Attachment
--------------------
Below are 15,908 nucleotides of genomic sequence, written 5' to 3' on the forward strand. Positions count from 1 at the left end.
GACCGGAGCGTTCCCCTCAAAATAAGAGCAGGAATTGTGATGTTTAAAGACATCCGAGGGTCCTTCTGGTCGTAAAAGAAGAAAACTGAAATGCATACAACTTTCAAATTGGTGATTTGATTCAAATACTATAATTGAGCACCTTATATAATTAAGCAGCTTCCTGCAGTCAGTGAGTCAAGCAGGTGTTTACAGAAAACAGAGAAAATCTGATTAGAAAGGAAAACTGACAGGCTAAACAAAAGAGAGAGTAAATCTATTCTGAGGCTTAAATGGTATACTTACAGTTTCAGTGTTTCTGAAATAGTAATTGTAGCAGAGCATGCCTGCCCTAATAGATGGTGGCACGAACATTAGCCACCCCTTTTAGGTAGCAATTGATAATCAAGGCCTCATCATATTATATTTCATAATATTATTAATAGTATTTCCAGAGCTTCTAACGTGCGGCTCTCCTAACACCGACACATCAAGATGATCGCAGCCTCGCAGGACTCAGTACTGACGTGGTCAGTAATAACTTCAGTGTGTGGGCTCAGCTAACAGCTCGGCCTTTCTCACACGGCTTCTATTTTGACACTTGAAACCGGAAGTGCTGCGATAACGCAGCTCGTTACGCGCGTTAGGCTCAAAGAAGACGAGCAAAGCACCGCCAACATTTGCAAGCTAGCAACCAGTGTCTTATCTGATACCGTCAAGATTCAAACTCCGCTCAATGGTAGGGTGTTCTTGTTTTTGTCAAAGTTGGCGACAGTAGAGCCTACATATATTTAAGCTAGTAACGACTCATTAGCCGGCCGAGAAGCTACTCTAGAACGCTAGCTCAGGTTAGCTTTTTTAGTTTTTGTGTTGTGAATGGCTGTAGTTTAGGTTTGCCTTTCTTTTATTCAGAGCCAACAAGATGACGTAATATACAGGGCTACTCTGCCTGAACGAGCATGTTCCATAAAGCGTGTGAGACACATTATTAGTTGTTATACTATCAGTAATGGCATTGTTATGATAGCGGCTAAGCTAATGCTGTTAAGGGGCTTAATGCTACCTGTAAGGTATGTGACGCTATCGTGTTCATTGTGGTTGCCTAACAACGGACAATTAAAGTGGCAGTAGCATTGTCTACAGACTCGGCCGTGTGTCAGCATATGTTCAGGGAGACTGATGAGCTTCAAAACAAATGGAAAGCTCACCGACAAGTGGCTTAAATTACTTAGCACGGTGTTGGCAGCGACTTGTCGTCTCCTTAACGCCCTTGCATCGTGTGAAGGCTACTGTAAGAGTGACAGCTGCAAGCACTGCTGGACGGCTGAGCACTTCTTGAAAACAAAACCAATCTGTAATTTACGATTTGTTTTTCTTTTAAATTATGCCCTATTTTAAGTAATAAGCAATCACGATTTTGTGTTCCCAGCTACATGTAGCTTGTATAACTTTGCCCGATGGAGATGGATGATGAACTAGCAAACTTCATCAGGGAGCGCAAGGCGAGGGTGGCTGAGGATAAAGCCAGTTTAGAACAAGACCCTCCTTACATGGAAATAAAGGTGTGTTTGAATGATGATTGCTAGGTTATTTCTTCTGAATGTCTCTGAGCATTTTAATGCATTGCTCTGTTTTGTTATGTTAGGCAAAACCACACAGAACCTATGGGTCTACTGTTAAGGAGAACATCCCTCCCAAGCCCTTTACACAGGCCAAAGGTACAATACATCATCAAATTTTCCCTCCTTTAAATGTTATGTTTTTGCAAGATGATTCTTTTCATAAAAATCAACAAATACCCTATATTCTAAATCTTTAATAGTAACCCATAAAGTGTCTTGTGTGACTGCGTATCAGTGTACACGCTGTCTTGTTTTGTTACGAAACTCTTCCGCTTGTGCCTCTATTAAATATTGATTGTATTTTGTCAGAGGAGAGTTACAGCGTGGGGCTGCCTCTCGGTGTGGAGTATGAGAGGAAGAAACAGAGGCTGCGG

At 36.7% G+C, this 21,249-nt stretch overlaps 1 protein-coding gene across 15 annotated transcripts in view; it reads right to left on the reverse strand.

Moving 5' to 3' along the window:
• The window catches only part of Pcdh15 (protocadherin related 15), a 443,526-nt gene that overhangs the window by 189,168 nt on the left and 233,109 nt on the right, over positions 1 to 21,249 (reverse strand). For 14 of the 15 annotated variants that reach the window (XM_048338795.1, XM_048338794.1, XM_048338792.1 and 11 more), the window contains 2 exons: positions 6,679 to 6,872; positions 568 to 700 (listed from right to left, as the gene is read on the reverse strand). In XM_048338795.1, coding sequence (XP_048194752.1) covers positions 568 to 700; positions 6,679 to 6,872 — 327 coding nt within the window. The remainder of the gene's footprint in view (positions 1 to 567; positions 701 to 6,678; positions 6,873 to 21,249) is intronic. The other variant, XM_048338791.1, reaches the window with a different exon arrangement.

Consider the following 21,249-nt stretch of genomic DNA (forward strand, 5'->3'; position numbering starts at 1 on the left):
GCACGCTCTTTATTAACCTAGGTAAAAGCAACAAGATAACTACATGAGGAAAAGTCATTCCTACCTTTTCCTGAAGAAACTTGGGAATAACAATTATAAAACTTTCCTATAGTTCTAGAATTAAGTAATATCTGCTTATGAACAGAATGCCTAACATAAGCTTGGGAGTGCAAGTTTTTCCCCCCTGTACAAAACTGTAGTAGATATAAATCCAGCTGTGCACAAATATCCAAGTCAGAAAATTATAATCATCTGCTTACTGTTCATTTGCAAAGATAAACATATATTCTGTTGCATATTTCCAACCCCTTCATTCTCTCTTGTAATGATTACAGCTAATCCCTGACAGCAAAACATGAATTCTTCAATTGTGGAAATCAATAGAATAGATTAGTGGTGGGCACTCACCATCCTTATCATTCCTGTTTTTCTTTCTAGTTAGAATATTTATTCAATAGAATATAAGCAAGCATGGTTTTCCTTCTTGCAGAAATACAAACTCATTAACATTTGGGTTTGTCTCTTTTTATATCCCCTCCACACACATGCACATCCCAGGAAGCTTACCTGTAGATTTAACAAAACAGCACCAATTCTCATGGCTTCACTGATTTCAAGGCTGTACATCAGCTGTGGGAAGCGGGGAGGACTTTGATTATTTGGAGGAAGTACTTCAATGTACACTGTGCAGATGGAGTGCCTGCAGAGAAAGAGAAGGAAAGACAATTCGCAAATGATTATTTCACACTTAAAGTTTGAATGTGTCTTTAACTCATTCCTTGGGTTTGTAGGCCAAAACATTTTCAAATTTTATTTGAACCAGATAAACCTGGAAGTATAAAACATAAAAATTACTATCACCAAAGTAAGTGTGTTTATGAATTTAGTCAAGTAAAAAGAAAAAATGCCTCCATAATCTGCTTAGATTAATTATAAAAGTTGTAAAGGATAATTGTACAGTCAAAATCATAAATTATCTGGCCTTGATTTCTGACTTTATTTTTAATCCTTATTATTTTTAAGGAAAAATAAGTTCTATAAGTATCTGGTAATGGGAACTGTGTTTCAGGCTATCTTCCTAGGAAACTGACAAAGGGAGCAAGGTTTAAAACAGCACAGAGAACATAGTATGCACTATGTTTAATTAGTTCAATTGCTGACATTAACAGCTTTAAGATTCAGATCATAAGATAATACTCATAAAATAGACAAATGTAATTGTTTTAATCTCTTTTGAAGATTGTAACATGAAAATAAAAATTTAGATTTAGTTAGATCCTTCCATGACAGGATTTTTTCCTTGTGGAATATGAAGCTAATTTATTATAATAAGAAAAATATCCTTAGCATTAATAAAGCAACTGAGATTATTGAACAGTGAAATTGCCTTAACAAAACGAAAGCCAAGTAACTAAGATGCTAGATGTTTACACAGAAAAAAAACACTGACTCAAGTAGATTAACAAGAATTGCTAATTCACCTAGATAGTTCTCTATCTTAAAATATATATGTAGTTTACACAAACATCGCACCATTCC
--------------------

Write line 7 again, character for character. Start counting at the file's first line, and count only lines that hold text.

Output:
GCACGCTCTTTATTAACCTAGGTAAAAGCAACAAGATAACTACATGAGGAAAAGTCATTCCTACCTTTTCCTGAAGAAACTTGGGAATAACAATTATAAAACTTTCCTATAGTTCTAGAATTAAGTAATATCTGCTTATGAACAGAATGCCTAACATAAGCTTGGGAGTGCAAGTTTTTCCCCCCTGTACAAAACTGTAGTAGATATAAATCCAGCTGTGCACAAATATCCAAGTCAGAAAATTATAATCATCTGCTTACTGTTCATTTGCAAAGATAAACATATATTCTGTTGCATATTTCCAACCCCTTCATTCTCTCTTGTAATGATTACAGCTAATCCCTGACAGCAAAACATGAATTCTTCAATTGTGGAAATCAATAGAATAGATTAGTGGTGGGCACTCACCATCCTTATCATTCCTGTTTTTCTTTCTAGTTAGAATATTTATTCAATAGAATATAAGCAAGCATGGTTTTCCTTCTTGCAGAAATACAAACTCATTAACATTTGGGTTTGTCTCTTTTTATATCCCCTCCACACACATGCACATCCCAGGAAGCTTACCTGTAGATTTAACAAAACAGCACCAATTCTCATGGCTTCACTGATTTCAAGGCTGTACATCAGCTGTGGGAAGCGGGGAGGACTTTGATTATTTGGAGGAAGTACTTCAATGTACACTGTGCAGATGGAGTGCCTGCAGAGAAAGAGAAGGAAAGACAATTCGCAAATGATTATTTCACACTTAAAGTTTGAATGTGTCTTTAACTCATTCCTTGGGTTTGTAGGCCAAAACATTTTCAAATTTTATTTGAACCAGATAAACCTGGAAGTATAAAACATAAAAATTACTATCACCAAAGTAAGTGTGTTTATGAATTTAGTCAAGTAAAAAGAAAAAATGCCTCCATAATCTGCTTAGATTAATTATAAAAGTTGTAAAGGATAATTGTACAGTCAAAATCATAAATTATCTGGCCTTGATTTCTGACTTTATTTTTAATCCTTATTATTTTTAAGGAAAAATAAGTTCTATAAGTATCTGGTAATGGGAACTGTGTTTCAGGCTATCTTCCTAGGAAACTGACAAAGGGAGCAAGGTTTAAAACAGCACAGAGAACATAGTATGCACTATGTTTAATTAGTTCAATTGCTGACATTAACAGCTTTAAGATTCAGATCATAAGATAATACTCATAAAATAGACAAATGTAATTGTTTTAATCTCTTTTGAAGATTGTAACATGAAAATAAAAATTTAGATTTAGTTAGATCCTTCCATGACAGGATTTTTTCCTTGTGGAATATGAAGCTAATTTATTATAATAAGAAAAATATCCTTAGCATTAATAAAGCAACTGAGATTATTGAACAGTGAAATTGCCTTAACAAAACGAAAGCCAAGTAACTAAGATGCTAGATGTTTACACAGAAAAAAAACACTGACTCAAGTAGATTAACAAGAATTGCTAATTCACCTAGATAGTTCTCTATCTTAAAATATATATGTAGTTTACACAAACATCGCACCATTCC